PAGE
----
I-80 toll plans moving forwardThe Pennsylvania Turnpike Commission will take over operation of I-80 and turn the freeway into a toll road under terms of a 50-year lease signed late Monday.
The lease with the Pennsylvania Department of Transportation was signed just before a midnight deadline set by the legislature. Tolls could be in place by 2010 if permission is obtained from the Federal Highway Administration.
The state's two highway agencies made formal application for that approval on Saturday. In the application, the turnpike agency said it planned to double the money available for I-80 repairs and upgrades over the next decade to $2 billion.
The state's plan envisions as many as 10 toll booths between New Jersey and Ohio, with an initial cost of about $25 for motorists to drive the entire 311-mile highway.
The I-80 tolls would be set at the turnpike's rate, which is anticipated to be about 8 cents per mile in three years, for cars. That would represent a 33 percent increase from the current turnpike toll rate, which now averages about 6 cents per mile. (Tolls would be 23 cents per mile for trucks weighing 30,001 to 45,000 pounds.)
Tolls on I-80 are part of a plan created last July by the legislature to raise about $965 million more per year over the next 10 years for highways, bridges and mass transit. The new law, Act 44, has been under fire from northern Pennsylvanians along the I-80 corridor who fear it will hurt the economy of the region.
TxDOT plan would convert some interstates to toll roads
Plan includes buying interstates and charging drivers a toll
By POLLY ROSS HUGHES
Copyright 2007 Houston Chronicle Austin Bureau
AUSTIN - The Texas Department of Transportation is pushing Congress to pass a federal law allowing the state to "buy back" parts of existing interstate highways and turn them into toll roads.
The 24-page plan, outlined in a "Forward Momentum" report that escaped widespread attention when published in February, drew prompt objections Thursday from state lawmakers and activists fighting the spread of privately run toll roads.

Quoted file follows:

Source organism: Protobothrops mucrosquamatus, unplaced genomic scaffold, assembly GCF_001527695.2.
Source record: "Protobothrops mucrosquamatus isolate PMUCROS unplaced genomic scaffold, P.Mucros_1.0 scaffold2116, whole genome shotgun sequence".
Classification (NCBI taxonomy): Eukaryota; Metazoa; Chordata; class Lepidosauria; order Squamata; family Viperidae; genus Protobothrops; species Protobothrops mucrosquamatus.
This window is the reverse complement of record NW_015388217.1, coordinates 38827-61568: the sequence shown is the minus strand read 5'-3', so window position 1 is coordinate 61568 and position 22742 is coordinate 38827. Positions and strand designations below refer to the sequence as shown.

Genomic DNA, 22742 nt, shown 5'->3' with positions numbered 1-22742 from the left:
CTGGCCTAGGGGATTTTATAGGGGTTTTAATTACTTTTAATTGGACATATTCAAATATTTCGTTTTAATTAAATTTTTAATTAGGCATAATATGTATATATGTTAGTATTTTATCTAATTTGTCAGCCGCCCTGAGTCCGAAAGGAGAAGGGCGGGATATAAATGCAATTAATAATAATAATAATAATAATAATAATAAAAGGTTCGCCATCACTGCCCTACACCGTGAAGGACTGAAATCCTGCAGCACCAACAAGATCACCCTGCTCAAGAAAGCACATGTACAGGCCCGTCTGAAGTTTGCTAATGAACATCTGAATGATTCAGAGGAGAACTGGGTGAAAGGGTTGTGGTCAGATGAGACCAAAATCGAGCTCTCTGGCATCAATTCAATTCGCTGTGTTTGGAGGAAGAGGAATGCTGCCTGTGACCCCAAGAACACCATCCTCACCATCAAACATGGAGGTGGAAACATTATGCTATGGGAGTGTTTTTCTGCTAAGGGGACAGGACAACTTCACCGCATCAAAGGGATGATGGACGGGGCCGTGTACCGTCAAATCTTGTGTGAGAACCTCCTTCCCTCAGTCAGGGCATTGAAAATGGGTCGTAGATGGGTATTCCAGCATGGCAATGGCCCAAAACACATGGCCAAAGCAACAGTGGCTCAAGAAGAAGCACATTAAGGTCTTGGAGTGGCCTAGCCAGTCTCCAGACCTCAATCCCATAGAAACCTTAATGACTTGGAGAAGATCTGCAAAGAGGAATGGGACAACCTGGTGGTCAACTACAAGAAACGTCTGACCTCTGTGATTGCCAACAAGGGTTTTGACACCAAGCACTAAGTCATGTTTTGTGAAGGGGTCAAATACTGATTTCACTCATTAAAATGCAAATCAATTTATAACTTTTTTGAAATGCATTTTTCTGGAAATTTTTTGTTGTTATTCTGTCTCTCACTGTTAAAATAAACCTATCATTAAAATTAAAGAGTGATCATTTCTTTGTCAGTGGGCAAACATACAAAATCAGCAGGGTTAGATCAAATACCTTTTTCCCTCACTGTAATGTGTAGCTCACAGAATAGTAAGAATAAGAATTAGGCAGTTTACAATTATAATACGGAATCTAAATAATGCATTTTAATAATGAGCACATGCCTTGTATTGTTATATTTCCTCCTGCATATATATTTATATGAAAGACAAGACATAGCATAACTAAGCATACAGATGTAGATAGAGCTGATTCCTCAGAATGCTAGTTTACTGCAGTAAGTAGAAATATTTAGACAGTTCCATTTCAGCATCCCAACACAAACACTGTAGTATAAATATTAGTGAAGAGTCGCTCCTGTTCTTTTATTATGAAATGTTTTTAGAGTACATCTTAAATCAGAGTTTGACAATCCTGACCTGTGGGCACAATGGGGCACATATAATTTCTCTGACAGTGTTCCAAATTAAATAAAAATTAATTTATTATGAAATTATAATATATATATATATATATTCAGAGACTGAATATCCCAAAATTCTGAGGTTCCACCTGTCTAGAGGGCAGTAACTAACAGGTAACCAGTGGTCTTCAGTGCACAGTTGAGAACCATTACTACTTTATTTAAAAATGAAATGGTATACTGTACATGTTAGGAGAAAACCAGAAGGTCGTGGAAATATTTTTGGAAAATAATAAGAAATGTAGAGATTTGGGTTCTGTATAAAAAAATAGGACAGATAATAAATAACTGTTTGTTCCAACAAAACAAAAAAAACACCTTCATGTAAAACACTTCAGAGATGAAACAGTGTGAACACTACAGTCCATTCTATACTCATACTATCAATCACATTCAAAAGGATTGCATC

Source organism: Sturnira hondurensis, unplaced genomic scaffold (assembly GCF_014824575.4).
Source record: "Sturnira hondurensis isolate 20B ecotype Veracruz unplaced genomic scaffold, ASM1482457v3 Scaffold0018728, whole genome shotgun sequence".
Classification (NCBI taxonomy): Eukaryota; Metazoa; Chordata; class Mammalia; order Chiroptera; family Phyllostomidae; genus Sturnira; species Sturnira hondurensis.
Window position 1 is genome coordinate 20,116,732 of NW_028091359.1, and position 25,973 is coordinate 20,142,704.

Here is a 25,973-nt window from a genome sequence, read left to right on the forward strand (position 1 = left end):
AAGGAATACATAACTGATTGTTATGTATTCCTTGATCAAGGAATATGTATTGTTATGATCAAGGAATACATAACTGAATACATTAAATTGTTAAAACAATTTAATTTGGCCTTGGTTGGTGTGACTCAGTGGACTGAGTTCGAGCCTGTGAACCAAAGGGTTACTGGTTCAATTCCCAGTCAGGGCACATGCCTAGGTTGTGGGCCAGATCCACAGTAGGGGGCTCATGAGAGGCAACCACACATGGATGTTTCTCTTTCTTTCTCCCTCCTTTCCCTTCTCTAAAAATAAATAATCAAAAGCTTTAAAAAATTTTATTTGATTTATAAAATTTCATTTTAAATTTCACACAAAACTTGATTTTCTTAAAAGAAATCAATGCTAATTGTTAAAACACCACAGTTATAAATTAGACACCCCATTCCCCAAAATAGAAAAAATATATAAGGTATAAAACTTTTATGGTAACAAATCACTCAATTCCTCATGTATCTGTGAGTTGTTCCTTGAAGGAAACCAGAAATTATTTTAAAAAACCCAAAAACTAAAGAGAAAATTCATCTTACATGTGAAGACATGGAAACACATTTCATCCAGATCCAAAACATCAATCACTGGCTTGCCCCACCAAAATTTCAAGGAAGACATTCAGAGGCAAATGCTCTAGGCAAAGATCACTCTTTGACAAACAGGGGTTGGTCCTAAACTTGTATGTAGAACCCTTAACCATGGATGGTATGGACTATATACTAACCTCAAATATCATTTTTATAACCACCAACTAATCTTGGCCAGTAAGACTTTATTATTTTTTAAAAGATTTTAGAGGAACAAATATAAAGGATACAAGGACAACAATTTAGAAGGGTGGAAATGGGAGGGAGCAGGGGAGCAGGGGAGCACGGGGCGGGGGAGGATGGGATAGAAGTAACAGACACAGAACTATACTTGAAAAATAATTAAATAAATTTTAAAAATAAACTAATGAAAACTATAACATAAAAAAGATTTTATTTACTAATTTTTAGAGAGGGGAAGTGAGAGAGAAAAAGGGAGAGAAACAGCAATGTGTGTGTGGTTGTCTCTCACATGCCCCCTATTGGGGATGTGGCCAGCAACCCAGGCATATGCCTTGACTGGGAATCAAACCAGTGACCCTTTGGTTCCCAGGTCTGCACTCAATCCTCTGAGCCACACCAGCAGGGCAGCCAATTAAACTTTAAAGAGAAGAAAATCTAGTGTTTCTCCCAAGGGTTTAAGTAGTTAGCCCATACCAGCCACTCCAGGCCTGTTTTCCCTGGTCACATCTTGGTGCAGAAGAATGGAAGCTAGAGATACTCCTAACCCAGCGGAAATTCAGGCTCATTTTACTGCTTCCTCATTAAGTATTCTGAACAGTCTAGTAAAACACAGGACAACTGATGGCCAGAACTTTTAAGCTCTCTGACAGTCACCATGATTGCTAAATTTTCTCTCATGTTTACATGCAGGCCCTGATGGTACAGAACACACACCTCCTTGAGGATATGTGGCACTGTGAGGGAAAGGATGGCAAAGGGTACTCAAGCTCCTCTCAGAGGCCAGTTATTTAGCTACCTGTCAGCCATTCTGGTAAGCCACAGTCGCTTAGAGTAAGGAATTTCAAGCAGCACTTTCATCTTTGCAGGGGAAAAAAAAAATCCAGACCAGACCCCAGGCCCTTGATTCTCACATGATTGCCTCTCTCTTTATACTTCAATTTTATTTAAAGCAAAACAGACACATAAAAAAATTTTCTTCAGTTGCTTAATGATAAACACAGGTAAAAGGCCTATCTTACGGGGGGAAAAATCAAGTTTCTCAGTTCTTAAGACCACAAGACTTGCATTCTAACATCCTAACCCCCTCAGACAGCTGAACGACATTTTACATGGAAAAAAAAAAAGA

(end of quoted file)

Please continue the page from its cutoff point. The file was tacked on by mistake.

"I think it's a dreadful recommendation on the part of the transportation commissioners here in Texas," said Senate Transportation and Homeland Security Committee Chairman John Carona, R-Dallas.
"I feel confident that legislators in Austin would overwhelmingly be opposed to such an idea," he said. "The simple fact is that taxpayers have already paid for those roadways. To ask taxpayers to pay for them twice is untenable."
Spinning toll roads' asphalt into gold
Pennsylvania and New Jersey are considering leasing them to firms. The states could get billions. But at what cost?
By Paul Nussbaum
Inquirer Staff Writer
What is a turnpike worth?
The answer to that billion-dollar question is critical in Pennsylvania and New Jersey, where venerable state-owned toll roads now are being viewed less as ribbons of commerce than as streams of revenue.
Political leaders in both states are considering leasing the toll roads to private operators. What the states receive is clear: lots of cash. What they lose is the subject of intense debate.
Estimates of the roads' value vary wildly - from $2 billion to $30 billion for the Pennsylvania Turnpike and from $12 billion to $38 billion or more for the New Jersey Turnpike and the Garden State Parkway. Because there are few examples to look to for guidance, the two states are essentially guinea pigs in their own experiments.